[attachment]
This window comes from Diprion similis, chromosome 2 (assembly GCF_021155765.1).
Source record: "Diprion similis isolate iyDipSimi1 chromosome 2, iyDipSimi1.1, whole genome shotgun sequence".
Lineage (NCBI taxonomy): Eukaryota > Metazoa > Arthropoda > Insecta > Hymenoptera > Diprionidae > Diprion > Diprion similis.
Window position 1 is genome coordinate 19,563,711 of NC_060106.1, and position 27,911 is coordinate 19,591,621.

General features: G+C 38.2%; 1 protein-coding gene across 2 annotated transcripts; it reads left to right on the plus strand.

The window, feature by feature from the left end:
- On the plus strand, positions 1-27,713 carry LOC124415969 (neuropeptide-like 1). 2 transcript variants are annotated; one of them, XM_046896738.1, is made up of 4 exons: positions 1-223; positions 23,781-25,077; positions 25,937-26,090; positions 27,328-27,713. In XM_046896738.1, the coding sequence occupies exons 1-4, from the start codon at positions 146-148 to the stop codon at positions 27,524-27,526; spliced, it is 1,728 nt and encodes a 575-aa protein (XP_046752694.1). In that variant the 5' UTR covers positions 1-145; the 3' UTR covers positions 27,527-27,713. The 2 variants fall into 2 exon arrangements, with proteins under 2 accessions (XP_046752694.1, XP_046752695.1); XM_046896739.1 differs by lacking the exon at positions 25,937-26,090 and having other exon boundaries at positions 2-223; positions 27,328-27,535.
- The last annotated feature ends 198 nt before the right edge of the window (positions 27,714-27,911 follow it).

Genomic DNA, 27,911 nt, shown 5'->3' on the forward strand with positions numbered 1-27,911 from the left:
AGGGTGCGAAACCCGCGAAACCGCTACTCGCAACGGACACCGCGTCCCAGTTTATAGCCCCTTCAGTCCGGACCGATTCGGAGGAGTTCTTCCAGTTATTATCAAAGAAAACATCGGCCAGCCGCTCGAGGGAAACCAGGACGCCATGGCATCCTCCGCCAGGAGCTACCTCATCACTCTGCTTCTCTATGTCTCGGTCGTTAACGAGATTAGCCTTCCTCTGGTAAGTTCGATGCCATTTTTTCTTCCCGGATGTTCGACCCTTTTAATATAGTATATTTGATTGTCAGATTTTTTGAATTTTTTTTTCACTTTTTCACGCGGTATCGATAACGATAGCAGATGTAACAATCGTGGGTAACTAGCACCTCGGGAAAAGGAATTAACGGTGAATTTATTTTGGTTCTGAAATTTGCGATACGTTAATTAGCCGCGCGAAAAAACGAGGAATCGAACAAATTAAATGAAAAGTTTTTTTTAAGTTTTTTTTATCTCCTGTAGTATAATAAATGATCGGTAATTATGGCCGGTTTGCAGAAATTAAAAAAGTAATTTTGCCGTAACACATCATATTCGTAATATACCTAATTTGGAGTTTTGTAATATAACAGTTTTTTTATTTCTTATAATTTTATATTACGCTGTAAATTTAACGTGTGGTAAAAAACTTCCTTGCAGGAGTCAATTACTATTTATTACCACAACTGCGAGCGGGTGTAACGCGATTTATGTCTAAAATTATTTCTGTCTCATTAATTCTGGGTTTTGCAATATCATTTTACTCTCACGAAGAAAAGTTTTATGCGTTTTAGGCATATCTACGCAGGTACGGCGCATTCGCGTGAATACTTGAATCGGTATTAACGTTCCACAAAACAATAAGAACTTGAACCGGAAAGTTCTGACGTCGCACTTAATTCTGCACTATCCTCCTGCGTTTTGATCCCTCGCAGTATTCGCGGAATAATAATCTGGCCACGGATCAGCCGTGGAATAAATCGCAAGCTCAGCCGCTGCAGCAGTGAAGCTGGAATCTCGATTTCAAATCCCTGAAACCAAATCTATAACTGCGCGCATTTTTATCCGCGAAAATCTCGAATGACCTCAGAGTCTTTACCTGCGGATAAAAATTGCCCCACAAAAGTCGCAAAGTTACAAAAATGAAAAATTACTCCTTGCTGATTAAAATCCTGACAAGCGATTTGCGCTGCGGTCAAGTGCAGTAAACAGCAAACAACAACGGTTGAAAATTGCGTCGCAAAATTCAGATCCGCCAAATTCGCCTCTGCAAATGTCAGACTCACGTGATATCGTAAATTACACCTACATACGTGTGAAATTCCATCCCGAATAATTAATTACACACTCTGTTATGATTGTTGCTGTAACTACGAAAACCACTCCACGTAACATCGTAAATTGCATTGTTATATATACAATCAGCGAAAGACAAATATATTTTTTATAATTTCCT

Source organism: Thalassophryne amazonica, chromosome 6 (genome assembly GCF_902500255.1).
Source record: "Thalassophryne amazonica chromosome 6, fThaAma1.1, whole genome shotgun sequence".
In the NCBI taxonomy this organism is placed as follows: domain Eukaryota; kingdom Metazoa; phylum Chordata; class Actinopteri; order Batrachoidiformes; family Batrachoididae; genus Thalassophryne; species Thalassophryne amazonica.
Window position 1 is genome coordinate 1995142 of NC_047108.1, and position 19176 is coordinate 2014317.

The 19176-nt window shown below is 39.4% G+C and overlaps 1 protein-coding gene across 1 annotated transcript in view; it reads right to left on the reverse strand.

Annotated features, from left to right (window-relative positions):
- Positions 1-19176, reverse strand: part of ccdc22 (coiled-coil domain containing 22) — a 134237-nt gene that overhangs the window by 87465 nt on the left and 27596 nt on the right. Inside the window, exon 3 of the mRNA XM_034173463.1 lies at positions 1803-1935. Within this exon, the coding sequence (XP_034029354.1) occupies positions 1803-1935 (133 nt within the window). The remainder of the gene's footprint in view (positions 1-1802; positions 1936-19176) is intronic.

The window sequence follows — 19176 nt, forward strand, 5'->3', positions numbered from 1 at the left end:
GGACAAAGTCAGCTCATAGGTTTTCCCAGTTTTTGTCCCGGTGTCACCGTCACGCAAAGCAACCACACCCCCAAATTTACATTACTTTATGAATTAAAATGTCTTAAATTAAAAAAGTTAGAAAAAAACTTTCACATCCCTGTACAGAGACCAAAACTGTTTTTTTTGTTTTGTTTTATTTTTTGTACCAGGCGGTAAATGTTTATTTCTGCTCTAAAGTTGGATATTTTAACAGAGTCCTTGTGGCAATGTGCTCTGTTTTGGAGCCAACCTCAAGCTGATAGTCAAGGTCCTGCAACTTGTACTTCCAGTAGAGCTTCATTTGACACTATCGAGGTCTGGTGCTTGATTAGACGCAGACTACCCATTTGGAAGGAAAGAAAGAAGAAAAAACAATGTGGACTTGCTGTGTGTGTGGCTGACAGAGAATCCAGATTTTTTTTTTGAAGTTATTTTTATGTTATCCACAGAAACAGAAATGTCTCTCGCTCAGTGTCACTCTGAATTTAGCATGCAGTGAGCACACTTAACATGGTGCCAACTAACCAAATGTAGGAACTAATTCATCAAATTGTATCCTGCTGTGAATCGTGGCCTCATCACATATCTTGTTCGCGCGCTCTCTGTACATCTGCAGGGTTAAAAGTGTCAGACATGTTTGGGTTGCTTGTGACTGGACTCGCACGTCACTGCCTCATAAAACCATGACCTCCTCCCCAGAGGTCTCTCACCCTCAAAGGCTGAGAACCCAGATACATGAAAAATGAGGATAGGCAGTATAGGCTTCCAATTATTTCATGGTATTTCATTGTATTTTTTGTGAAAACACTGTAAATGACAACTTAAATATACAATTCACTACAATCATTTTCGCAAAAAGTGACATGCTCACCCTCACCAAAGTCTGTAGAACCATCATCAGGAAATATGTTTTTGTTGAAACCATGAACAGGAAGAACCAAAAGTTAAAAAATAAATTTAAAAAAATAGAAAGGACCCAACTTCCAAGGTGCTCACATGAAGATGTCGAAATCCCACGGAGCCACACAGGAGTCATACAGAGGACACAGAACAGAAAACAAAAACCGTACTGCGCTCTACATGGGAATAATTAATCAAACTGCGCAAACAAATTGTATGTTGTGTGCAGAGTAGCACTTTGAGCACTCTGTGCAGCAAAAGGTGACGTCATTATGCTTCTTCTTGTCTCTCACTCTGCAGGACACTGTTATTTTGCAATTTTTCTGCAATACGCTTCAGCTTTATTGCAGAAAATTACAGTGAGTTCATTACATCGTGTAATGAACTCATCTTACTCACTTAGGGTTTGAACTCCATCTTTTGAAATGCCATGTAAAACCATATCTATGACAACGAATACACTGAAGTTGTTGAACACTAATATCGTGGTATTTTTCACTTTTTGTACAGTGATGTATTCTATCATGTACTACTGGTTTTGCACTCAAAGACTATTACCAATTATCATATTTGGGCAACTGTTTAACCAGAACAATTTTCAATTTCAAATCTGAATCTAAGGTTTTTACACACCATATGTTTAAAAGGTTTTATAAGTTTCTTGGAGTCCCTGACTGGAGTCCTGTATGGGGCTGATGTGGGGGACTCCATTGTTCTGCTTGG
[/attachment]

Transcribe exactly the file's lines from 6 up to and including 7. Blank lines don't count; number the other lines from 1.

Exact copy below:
The window, feature by feature from the left end:
- On the plus strand, positions 1-27,713 carry LOC124415969 (neuropeptide-like 1). 2 transcript variants are annotated; one of them, XM_046896738.1, is made up of 4 exons: positions 1-223; positions 23,781-25,077; positions 25,937-26,090; positions 27,328-27,713. In XM_046896738.1, the coding sequence occupies exons 1-4, from the start codon at positions 146-148 to the stop codon at positions 27,524-27,526; spliced, it is 1,728 nt and encodes a 575-aa protein (XP_046752694.1). In that variant the 5' UTR covers positions 1-145; the 3' UTR covers positions 27,527-27,713. The 2 variants fall into 2 exon arrangements, with proteins under 2 accessions (XP_046752694.1, XP_046752695.1); XM_046896739.1 differs by lacking the exon at positions 25,937-26,090 and having other exon boundaries at positions 2-223; positions 27,328-27,535.